I started looking at the computer models this morning, and I usually look at the GFS first since it appears first in the list of modes on the WeatherBELL site. I got out to around day 10-11 and and my jaw hit the floor. The GFS was bringing the whole arctic into the US.
The images are explained below, but what the GFS is showing are temperatures 40-50 degrees below normal. Lows in north Georgia would be in the single digits if not lower, and highs would struggle to get above 20.
But.... there is a possibility of a big storm during that period. THIS is the storm and period we can't afford to miss out on, so we'll wait and see if the low takes a more southern track. There is a lot of time for this pattern to evolve but it appears to be a prime period for winter weather. Just a reminder that these images are not a forecast, but one model run from one model. But we are certainly headed the correct direction for winter weather.
EDIT: In my total lack of foresight (read that as very little thought), I failed to remember I was looking at 5 day averages.... therefore this test is over. On to a new one.
I thought I'd run a little test to find out how reliable the new GFS Ensembles are this winter, so I'm collecting maps beginning 7 days out. I have the temp anomalies, 850 temp anomalies, and 500 mb anomalies, all 5 day averages for the period from the 8th through the 13th. Because they are 5 day averages, the changes "should" be slow to show up. I'll be adding to this daily, and the next go around I'll be looking at the operational runs as well to see how those compare. These start with the 12Z runs from today, Thursday, January 7th.
EDIT: I will be adding additional information to the bottom of this post until I do the next one around October 1. Please check back for updates, I'm sure they will be frequent!
As we approach meteorological fall (September 1), I thought it would be a good time to take a long range look at our potential for winter weather for this upcoming 2014-2015 winter season. I'm ready for winter, so I had to share what we currently believe may happen. The outlook is based on the factors that are currently in place, and/or expected to be in place by the time winter arrives. Keep in mind, no one has that crystal ball that will tell us what's going to happen this winter (although if you know of one for cheap, I'm in the market... :-)), but if we take the time to look at similar weather patterns from the past, we can use those analogs to help to predict what may be in store for us in the future.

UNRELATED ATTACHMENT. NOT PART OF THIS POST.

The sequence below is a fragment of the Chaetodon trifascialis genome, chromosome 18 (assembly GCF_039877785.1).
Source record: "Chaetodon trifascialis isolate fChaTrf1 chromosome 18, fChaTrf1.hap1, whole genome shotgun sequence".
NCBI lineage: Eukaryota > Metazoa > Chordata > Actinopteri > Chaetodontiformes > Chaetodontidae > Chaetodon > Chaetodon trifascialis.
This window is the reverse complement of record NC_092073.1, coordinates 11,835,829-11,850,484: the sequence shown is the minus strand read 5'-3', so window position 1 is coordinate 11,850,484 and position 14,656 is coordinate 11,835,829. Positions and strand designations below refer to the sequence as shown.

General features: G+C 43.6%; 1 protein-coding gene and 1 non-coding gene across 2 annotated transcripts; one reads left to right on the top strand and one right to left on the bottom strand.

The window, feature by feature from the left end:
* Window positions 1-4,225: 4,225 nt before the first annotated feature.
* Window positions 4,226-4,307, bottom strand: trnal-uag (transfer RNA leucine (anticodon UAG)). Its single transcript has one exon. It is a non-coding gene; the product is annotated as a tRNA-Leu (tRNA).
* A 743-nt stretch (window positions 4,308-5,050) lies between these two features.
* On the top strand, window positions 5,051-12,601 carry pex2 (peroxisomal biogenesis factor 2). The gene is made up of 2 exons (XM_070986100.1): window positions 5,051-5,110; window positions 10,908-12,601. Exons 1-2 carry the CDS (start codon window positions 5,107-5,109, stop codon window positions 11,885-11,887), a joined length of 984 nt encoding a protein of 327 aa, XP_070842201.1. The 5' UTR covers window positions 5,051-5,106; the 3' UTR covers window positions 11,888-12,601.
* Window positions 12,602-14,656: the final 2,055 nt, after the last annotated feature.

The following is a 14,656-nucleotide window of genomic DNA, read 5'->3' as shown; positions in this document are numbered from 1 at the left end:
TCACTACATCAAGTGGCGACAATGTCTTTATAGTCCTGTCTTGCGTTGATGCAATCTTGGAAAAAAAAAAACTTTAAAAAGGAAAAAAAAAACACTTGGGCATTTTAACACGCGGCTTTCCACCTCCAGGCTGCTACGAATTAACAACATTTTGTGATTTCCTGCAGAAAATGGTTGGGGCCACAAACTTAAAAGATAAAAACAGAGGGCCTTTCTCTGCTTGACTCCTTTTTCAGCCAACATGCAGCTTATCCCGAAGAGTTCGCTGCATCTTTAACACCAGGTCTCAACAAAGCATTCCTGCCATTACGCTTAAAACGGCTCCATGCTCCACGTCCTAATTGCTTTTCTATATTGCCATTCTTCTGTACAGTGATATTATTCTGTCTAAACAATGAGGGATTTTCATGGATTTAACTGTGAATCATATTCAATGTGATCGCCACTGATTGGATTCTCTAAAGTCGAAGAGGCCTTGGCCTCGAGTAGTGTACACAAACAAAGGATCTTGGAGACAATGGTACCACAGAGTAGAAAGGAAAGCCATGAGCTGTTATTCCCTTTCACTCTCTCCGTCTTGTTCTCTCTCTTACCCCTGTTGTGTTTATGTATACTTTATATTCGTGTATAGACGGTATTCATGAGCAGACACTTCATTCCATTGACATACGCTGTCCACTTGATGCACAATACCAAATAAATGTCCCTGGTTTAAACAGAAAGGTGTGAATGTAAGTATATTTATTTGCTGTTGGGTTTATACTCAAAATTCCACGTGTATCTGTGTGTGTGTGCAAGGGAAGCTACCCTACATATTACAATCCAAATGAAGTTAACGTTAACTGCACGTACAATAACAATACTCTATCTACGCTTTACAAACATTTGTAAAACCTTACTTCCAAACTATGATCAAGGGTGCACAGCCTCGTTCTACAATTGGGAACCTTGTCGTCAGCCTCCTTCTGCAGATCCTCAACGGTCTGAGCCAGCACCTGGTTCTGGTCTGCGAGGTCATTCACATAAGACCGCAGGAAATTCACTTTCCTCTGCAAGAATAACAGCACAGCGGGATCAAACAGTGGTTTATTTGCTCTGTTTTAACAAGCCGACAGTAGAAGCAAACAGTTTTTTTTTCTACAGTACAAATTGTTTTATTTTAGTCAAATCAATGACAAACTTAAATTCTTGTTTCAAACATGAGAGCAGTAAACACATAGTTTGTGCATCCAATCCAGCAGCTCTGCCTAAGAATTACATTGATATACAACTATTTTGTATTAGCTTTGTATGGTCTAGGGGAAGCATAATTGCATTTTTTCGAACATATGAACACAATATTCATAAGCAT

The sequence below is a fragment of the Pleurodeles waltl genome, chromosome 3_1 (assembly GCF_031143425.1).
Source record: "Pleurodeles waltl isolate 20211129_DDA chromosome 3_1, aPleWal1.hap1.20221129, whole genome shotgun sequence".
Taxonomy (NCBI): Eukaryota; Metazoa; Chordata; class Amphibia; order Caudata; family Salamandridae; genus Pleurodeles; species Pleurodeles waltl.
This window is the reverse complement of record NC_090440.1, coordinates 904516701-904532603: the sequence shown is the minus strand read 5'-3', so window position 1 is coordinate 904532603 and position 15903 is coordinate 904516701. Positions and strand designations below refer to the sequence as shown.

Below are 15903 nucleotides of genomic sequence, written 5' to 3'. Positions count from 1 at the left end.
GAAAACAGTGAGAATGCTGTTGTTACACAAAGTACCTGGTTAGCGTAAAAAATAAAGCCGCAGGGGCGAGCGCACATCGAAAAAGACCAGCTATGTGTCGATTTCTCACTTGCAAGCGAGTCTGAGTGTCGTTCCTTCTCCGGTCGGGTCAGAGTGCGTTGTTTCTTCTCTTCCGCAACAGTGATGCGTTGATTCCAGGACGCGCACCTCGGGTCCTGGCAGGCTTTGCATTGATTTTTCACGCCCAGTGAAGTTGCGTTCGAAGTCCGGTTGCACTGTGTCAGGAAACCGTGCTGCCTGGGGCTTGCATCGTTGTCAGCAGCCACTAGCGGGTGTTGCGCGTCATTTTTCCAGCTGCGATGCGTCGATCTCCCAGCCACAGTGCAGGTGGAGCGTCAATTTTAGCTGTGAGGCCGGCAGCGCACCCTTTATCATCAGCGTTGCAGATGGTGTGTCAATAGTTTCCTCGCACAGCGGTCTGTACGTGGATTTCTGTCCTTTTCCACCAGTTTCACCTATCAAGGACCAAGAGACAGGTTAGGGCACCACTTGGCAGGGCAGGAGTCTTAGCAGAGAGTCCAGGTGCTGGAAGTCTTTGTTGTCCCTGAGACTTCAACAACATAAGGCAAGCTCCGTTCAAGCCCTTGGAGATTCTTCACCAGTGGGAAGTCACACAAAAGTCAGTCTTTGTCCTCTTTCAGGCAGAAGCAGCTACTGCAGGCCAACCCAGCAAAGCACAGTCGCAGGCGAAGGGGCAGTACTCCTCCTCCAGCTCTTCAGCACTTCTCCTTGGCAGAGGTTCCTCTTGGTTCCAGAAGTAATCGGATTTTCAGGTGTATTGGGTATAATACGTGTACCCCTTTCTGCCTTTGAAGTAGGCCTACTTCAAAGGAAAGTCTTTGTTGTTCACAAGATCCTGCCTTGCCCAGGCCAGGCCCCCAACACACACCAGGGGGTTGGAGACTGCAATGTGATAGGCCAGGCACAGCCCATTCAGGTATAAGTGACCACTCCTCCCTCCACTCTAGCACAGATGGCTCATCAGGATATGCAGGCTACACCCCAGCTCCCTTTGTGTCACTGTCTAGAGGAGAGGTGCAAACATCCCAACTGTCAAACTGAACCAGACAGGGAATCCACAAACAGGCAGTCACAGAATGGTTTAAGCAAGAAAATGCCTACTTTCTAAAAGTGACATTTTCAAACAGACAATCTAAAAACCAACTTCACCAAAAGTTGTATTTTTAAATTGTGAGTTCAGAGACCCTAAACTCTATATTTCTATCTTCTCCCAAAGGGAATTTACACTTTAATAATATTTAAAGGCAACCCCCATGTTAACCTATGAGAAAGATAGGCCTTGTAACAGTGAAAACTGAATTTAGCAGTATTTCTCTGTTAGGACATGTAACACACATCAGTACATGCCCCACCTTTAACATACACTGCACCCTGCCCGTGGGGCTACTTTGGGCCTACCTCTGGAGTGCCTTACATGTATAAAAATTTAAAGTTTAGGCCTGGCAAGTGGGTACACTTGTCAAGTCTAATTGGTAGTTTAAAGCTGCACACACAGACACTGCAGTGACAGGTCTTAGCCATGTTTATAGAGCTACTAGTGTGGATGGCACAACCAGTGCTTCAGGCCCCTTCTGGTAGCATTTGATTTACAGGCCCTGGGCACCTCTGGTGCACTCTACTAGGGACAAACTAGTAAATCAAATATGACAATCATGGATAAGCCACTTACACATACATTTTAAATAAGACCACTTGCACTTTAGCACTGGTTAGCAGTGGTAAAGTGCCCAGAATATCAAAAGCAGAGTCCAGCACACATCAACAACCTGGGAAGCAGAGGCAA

One of my weather buddies is a weather statistician, particularly regarding Georgia weather. But Larry (aka "Brother Larry" if you've followed my past Patch.com blog) also keeps stats on Nina/Nino events as well as other types of weather information, and has been spot on in the past about statistically analyzing past winter weather seasons and providing probabilities for future events. Fun stuff! Larry has graciously allowed me to quote him about some of the statistical probabilities for the weather this winter in the Atlanta area, so many thanks to Larry and his hard work putting these statistics together.
In Larry's post, he makes reference to several teleconnection indices as well as the ENSO status. Here are some links to those indices that will help you better understand what he's talking about. Click on a specific bullet item for further information:
Right now, the highly touted "Super Nino" that many expected to materialize, has not happened and doesn't appear likely to happen. It now appears that a weak to neutral Nino may occur in it's place. Typically, weak El Nino's have brought great winter weather to the southeast (great meaning if you like winter weather!), and I have more on that below in Larry's post.
The PDO has been in a positive phase for the first 6 months of this year, and a +PDO (plus weak Nino) is what we want for winter weather here in the southeast. Note that with a +PDO, or positive phase, the "wintertime Aleutian low is deepened and shifted southward, warm/humid air is advected along the North American west coast and temperatures are higher than usual from the Pacific Northwest to Alaska but below normal in Mexico and the Southeastern United States. Winter precipitations are higher than usual in the Alaska Coast Range, Mexico and the Southwestern United States but reduced over Canada, Eastern Siberia and Australia". Keep in mind that a strong Nino would reduce precipitation here, but a weak one actually increase our chances for winter weather.
Keep these facts in mind as you read Larry's post.
Larry's Winter Weather Statistics for Atlanta...
In his free video from this weekend (click on the link below), Joe Bastardi shows a map with a prediction from WeatherBell.com of a very cold Southeast winter. He has much of the SE US near or even colder than 4 F below normal. In all of the years of following JB, I can't recall a forecast quite that cold for the SE. However, IF there really ends up being a weak Nino fall/winter peak, a +PDO, and a -NAO, I could see this or even colder than this actually happen. Perhaps he is already thinking somewhat along those lines.
You can see from Larry's post, it's not any one factor that determines what the winter is going to be like, it's the interaction between all of the different teleconnections (and a little luck) that determines what happens.
So for now, it looks like a possibility of below normal winter temperatures with normal to above normal winter precipitation for the Atlanta metro area.
All of this is dependent on the strength of the Nino during the fall and winter season, so as we get closer to winter, I'll have several additional blog post about how all of this is playing out. Look for another one around October 1 and again right around November 1.
UPDATE - 08/17/14